A genealogy of affective politics

Visual practices of dissidence in post-dictatorial South America

Políticas de aparición II: a conclusion or so …

To conclude, precise genealogy is still not traceable, over time, however, we can follow this “will of disappearing” and its counter-struggle in a sort of “desire for incarnation and appearance” through many generations. This desire for incarnation takes almost always ephemeral forms and we can say that, at least in this part of the world, this specific form of resistance goes hand in hand with art, probably because they meet at some point of their path, just in the moment in which bio-politics and state of exception became the rule. A common thread runs from Tucumán Arde to the Siluetazo and to the dissident political groups, which themselves do have direct affinity with the relatives’ struggle for memory and social justice. Those apparently heterogeneous movements and groups built the ground of affective politics by creating new political and aesthetic tools: they just came to it through different paths.

Let’s take a step back to the point where we questioned the meaning of affective politics today and whether it does still make sense and how… When I first wondered about this matter I was in Buenos Aires.

Right now, I am in an artist residency at Proyecto La Estrella located in a poor area of the so-called “Cono urbano Bonearense” (approximately two hours from the city center). Local artist and professor Marcos Luczcow who was part of the GAC*12 *( 12 ) collective, is now hosting and implementing the Proyecto La Estrella*13 *( 13 ).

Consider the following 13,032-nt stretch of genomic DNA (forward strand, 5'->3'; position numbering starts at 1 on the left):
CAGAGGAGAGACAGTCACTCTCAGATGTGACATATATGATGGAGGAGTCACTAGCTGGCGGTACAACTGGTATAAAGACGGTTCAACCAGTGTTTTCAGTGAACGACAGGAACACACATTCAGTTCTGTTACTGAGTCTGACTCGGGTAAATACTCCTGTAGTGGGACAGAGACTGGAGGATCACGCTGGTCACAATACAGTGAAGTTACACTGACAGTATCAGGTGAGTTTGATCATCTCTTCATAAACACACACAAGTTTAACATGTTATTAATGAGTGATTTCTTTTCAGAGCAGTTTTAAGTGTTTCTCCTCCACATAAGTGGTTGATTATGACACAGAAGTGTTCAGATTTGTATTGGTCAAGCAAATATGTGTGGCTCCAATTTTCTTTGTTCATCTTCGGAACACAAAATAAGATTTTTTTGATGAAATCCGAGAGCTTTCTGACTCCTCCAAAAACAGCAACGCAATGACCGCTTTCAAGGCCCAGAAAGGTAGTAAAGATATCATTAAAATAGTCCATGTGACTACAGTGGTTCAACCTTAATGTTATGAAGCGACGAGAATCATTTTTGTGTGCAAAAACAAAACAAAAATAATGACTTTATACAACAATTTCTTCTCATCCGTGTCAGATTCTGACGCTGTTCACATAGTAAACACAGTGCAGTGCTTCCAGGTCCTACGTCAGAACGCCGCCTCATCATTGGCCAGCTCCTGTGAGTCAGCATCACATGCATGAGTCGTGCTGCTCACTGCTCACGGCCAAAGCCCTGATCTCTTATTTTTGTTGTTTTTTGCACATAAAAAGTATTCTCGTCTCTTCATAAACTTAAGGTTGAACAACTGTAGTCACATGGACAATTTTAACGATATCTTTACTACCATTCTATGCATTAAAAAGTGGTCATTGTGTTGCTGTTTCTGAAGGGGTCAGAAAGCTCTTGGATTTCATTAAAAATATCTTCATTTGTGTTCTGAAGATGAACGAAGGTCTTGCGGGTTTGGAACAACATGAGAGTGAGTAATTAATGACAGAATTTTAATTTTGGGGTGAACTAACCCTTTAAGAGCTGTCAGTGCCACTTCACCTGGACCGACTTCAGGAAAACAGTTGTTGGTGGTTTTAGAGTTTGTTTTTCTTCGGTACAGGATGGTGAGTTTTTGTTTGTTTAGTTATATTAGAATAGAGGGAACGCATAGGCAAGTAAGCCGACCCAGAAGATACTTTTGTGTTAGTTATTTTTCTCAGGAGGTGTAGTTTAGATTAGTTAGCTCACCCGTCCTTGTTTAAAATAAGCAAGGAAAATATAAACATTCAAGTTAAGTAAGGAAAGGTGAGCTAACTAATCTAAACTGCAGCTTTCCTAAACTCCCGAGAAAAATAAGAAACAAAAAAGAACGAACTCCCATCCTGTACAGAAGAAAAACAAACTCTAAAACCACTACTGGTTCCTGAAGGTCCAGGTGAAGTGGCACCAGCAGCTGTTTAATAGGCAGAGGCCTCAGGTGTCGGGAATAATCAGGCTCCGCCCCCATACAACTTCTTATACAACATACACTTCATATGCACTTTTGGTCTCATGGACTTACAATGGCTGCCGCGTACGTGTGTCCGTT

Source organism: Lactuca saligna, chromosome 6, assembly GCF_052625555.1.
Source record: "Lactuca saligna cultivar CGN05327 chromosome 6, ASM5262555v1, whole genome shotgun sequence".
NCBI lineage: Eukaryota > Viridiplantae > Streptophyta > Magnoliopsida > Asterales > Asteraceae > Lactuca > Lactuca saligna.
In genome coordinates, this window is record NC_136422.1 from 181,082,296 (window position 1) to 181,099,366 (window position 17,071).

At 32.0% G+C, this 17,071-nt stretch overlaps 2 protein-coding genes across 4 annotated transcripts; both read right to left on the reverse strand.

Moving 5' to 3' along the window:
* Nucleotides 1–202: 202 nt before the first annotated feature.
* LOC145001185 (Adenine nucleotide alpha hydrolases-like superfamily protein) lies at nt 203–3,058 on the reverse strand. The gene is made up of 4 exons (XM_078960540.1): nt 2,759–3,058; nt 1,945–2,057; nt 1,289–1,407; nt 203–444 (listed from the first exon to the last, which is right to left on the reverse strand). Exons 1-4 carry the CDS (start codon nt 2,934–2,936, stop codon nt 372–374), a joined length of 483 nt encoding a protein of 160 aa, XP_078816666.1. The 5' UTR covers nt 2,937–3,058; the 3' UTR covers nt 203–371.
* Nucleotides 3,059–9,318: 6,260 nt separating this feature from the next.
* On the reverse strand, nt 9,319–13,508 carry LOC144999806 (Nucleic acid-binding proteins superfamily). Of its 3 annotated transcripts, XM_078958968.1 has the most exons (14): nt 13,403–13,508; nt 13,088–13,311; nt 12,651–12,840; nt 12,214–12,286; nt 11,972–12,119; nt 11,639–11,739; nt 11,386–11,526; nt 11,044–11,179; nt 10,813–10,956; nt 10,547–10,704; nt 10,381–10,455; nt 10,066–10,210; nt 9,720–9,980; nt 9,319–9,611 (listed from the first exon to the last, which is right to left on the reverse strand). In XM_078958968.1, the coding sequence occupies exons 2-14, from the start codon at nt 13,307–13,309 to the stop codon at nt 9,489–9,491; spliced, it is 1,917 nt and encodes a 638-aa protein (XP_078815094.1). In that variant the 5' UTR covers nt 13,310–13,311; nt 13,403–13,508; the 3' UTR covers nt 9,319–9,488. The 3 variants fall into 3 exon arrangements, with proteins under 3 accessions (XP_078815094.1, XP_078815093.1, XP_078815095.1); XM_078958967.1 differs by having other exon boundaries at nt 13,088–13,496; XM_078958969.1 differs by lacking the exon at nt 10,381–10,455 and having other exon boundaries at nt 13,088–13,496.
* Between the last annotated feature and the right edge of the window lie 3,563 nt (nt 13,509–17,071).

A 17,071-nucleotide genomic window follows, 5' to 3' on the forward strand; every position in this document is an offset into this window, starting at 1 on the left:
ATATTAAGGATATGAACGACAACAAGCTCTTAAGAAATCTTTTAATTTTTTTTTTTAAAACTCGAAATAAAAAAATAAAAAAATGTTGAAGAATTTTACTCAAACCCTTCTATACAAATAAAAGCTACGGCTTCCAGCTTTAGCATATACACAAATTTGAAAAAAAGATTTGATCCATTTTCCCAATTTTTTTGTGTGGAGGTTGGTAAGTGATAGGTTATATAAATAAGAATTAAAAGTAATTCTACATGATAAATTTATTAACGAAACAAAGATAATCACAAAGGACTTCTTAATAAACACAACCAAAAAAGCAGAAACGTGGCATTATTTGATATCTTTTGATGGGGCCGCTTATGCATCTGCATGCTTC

Is it possible that this residency, here with Marcos, who came from the GAC experience, is a coincidence? Or maybe this is the red line of affective politics or its incarnation under new forms? I asked Marcos this question.. He simply answered: “Do you think it makes sense to wonder about such a question in such a place and in this project?”

It is quite surprising that by just putting things into context, it makes them less universal, but articulates a meaningful territory, both conceptually and physically.

 

Estrella_project2

Estrella_project1

Two images of La Estrella project, Mariano Acosta, Buenos Aires province, February 2013 

Acknowledgements

This paper is based on the work supported by the Austrian Academy of Science (ÖAW).

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Agamben, Giorgio (1995): Homo sacer: Il potere sovrano e la nuda vita. Giulio Einaudi editore.

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Alberro, Alexander/Stimson, Blake (1999): Conceptual Art: A Critical Anthology. Cambridge, Massachusetts: MIT Press.

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Avelar, Idelber (1999): The Untimely Present: Postdictatorial Latin American Fiction and the Task of Mourning (Post-Contemporary Interventions). Duke University Press.

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Calloni, Stella (2006): OPERACION CONDOR: Pacto criminal. Editorial Sciencias sociales.

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Camnitzer, Luis (2009): Didáctica de la liberación. CENDEAC.

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Colectivo Cultural Entreletras (2006): Memoria, Verdad y Justicia. A los 30 años x los treinta mil:.Editorial Baobab.

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Hollander Nancy (2010): Uprooted Minds. Surviving the Politics of Terror in the Americas Caro. Routledge Taylor & Francis Group.

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Longoni, Ana/Bruzzone, Gustavo (2007): El Siluetazo. Los Sentidos Artes Visuales.

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Longoni, Ana (2007): El Siluetazo (The Silhouette): On the Border between Art and Politics. Sarai Reader 07 Frontiers.